By the Constitution’s own terms, the federal government, federal rights, and the powers of the federal judiciary to enforce them, exist only because they have been consciously adopted by the people of the United States, through their legislatures or ratifying conventions. It therefore requires a conscious consensus: For any right to be added to the federal constitution and enforced by the federal courts against our legislatures and executives, the question must be put directly to the people in their states, and they must answer in the affirmative.
The Glucksberg standard serves merely as a simulacrum of this kind of consensus that the Constitution actually demands. The existence of common practices across states in American history may demonstrate a shared opinion, but it does not necessarily indicate any desire for a national, judicially enforceable right. It is not a conscious consensus. This is a meaningful distinction, because it makes the difference between the people of a state or the federal courts having the authority to adjust policy in the future should the public judgment, circumstances, or both change.
The Dobbs opinion seems to reference briefly the dim connection between the Glucksberg approach and the constitutional standard for amendment in its historical overview: “By the time the Fourteenth Amendment was adopted, three-quarters of the States had made abortion a crime at any stage of pregnancy.” But consider if the history of abortion rights had been the opposite, and three-quarters, or even 36 out of 37 states had allowed for abortion in 1868. The final state would still have been perfectly within its constitutional authority to forbid it then, and the 36 would have been free to change their policies in the future. The “deeply rooted” standard, however, might nevertheless empower the Courts to preempt such policies by creating a federal right that had never been expressed.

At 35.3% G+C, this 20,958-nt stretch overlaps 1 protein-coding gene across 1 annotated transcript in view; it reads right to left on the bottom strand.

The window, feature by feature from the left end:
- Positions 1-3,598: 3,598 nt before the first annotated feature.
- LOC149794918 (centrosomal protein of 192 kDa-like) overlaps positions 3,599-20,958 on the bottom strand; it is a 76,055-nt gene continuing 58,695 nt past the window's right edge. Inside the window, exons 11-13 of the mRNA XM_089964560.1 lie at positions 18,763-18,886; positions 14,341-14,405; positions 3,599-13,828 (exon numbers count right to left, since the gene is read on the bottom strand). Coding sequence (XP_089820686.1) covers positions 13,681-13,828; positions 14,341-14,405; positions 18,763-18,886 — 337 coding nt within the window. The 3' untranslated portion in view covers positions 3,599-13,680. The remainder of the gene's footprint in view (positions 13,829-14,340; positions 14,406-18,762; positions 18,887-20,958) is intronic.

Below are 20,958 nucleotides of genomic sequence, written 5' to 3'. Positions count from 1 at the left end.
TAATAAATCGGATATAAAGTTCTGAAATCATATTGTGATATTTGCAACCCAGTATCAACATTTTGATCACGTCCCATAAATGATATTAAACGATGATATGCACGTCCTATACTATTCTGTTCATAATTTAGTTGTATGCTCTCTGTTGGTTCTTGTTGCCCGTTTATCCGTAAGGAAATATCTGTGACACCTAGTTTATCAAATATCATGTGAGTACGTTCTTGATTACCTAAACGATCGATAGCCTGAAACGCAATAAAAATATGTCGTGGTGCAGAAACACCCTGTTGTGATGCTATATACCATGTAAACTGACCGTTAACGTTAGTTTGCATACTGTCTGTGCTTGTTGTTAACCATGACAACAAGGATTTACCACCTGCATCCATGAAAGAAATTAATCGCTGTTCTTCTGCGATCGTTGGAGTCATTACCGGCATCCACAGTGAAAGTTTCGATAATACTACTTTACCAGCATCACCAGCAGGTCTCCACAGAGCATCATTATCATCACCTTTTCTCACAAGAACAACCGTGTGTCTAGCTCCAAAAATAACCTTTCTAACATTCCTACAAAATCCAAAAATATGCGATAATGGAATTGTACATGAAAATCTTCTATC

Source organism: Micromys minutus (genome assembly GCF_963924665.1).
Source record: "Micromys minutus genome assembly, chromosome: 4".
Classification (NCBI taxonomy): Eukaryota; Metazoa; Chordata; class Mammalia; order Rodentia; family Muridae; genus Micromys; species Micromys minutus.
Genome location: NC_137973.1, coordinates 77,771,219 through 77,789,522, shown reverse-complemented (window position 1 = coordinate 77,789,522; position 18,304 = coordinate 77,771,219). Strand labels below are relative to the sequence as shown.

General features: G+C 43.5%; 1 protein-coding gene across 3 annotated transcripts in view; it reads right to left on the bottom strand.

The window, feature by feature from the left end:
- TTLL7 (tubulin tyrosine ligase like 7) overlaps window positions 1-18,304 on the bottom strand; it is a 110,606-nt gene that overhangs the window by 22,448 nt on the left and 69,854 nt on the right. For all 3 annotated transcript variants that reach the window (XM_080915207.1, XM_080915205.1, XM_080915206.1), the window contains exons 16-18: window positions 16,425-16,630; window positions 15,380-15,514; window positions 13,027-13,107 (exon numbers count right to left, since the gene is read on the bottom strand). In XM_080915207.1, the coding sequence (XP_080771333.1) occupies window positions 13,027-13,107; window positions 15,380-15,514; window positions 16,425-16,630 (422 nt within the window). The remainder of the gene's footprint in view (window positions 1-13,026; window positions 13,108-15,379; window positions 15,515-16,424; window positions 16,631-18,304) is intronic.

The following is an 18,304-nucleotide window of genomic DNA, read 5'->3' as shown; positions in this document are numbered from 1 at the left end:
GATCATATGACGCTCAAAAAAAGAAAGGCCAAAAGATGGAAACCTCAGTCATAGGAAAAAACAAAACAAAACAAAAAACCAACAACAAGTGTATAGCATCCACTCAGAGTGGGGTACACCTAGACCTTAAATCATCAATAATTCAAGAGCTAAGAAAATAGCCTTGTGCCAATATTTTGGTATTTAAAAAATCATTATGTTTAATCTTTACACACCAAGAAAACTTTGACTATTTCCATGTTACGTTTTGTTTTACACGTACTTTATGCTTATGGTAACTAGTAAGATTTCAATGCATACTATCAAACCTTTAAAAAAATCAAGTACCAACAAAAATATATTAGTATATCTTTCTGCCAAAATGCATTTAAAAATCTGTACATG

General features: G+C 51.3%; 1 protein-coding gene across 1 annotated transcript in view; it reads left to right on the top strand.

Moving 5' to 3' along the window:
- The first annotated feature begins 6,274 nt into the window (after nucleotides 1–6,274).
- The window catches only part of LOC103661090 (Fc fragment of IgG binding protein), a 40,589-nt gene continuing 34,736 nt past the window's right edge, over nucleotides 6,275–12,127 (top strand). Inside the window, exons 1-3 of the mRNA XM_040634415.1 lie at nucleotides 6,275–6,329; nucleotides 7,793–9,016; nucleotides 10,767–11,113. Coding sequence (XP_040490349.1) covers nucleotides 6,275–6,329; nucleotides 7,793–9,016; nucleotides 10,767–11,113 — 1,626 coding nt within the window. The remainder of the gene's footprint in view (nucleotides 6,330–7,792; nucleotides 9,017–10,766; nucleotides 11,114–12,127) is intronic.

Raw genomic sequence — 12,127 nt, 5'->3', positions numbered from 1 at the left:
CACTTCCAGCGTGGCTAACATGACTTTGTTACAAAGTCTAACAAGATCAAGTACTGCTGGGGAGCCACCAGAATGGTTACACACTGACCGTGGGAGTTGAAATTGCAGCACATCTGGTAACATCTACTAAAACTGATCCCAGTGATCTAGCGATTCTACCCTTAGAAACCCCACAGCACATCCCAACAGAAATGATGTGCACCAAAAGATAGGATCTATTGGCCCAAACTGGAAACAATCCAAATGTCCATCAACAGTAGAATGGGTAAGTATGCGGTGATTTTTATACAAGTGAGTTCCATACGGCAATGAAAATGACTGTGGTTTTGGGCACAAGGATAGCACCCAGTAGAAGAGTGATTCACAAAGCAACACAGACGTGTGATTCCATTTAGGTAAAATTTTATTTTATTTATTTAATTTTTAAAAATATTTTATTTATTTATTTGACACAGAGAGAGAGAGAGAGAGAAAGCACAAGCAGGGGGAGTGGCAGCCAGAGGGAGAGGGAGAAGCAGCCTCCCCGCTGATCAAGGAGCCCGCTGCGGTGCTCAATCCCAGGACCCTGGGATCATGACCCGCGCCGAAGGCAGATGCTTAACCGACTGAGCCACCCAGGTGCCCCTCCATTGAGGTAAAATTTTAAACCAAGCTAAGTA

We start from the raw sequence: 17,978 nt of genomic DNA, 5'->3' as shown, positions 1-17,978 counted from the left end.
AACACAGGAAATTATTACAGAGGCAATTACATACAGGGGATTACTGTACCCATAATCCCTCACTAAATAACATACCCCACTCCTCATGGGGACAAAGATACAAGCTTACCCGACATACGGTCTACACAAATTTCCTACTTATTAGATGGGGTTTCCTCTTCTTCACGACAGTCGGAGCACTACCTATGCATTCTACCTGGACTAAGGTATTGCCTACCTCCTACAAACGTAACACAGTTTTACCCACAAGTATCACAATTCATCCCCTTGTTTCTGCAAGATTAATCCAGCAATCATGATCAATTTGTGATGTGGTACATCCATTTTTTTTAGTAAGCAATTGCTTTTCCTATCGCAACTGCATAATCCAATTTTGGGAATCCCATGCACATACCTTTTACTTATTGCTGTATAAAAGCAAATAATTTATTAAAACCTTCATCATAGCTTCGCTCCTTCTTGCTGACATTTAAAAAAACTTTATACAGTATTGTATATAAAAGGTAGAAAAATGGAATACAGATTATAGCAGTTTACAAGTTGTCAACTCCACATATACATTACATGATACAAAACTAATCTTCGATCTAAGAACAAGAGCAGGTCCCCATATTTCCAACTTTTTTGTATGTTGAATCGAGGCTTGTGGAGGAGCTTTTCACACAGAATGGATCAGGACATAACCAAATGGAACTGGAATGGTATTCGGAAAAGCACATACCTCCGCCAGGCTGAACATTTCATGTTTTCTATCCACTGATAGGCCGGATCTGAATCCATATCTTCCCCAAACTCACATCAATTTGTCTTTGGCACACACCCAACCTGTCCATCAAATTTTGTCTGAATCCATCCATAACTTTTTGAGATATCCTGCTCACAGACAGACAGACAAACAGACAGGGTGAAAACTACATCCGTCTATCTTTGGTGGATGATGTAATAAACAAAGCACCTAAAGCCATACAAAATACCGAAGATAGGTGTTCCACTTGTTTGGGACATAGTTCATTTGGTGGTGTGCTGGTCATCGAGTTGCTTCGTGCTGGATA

It is hard to imagine many new, unenumerated rights meeting the requirements of this method as it was deployed by the majority in Dobbs, but it affords considerable avenues for manipulation in the hands of other justices. The classic argument against Glucksberg is the level of abstraction problem: need one find a tradition of the precise practice in question in all of its specific characteristics? Or a more generalizable—and how generalizable—understanding of that liberty, like a “right to privacy”?
The terms of the historical approach also require a synthesis of diverse history—looking for “this Nation’s” tradition in a country with fifty-one legislatures, constitutions, and common-law traditions. Any such account that must range from Edward Coke, to colonial policy, to founding-era common law, to nineteenth-century statutes will be easy to manipulate in the public mind, with endless debates over which evidence is most important. If a state has never outlawed a practice but does not explicitly protect it in law, does that count as evidence of a right? How many states must limit a particular activity in order to show that there is no deeply rooted right to it? Are we to consider legislative practices spanning the country’s entire history, or look only to 1868, when the Fourteenth Amendment supposedly made these practices into federal rights? Justice Barrett’s concurrence in Bruen notes the importance of addressing these kinds of questions in the context of incorporation. But she seems, perhaps, too confident that correct answers can be found.